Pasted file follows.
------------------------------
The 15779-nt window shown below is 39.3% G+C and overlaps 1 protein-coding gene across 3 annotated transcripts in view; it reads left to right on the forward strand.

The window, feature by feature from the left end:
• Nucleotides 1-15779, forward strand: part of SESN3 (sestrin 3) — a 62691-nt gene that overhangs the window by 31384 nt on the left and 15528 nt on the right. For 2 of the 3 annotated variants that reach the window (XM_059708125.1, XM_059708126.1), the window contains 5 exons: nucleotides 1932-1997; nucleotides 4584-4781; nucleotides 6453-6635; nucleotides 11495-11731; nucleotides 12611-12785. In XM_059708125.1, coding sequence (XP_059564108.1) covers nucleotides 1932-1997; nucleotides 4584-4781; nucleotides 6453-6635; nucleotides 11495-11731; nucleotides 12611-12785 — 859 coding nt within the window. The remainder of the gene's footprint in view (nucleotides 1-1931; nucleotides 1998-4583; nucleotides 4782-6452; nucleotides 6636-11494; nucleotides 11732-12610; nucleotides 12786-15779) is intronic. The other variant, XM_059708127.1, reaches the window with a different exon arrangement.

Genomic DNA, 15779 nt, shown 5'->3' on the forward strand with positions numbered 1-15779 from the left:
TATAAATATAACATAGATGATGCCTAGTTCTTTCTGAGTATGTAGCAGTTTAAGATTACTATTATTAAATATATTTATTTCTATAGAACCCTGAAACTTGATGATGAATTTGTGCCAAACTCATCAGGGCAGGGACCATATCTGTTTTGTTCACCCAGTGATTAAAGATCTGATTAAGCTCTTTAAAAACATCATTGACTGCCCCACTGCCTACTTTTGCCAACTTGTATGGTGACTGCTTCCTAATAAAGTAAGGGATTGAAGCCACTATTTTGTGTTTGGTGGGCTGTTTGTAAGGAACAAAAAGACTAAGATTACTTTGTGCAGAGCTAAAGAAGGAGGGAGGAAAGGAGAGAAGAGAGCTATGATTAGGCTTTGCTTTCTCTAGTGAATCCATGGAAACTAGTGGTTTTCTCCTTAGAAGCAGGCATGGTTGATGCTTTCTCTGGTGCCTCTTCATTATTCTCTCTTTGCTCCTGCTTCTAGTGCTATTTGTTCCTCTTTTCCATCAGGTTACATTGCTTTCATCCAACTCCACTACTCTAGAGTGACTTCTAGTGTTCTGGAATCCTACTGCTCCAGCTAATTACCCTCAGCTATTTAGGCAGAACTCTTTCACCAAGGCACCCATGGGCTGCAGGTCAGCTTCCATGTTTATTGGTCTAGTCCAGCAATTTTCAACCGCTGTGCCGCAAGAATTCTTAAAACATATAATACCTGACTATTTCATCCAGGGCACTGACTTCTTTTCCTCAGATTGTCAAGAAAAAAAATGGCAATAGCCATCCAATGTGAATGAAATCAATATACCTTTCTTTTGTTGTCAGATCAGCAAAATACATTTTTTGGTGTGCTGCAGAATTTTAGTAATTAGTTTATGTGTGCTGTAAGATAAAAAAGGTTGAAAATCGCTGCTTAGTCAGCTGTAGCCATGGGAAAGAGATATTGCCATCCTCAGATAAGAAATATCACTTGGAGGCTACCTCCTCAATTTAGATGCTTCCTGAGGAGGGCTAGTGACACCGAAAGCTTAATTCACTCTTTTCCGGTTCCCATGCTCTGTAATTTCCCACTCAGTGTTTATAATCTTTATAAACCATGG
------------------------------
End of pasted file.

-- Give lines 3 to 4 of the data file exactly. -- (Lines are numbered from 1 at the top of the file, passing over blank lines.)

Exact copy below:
• Nucleotides 1-15779, forward strand: part of SESN3 (sestrin 3) — a 62691-nt gene that overhangs the window by 31384 nt on the left and 15528 nt on the right. For 2 of the 3 annotated variants that reach the window (XM_059708125.1, XM_059708126.1), the window contains 5 exons: nucleotides 1932-1997; nucleotides 4584-4781; nucleotides 6453-6635; nucleotides 11495-11731; nucleotides 12611-12785. In XM_059708125.1, coding sequence (XP_059564108.1) covers nucleotides 1932-1997; nucleotides 4584-4781; nucleotides 6453-6635; nucleotides 11495-11731; nucleotides 12611-12785 — 859 coding nt within the window. The remainder of the gene's footprint in view (nucleotides 1-1931; nucleotides 1998-4583; nucleotides 4782-6452; nucleotides 6636-11494; nucleotides 11732-12610; nucleotides 12786-15779) is intronic. The other variant, XM_059708127.1, reaches the window with a different exon arrangement.

Genomic DNA, 15779 nt, shown 5'->3' on the forward strand with positions numbered 1-15779 from the left: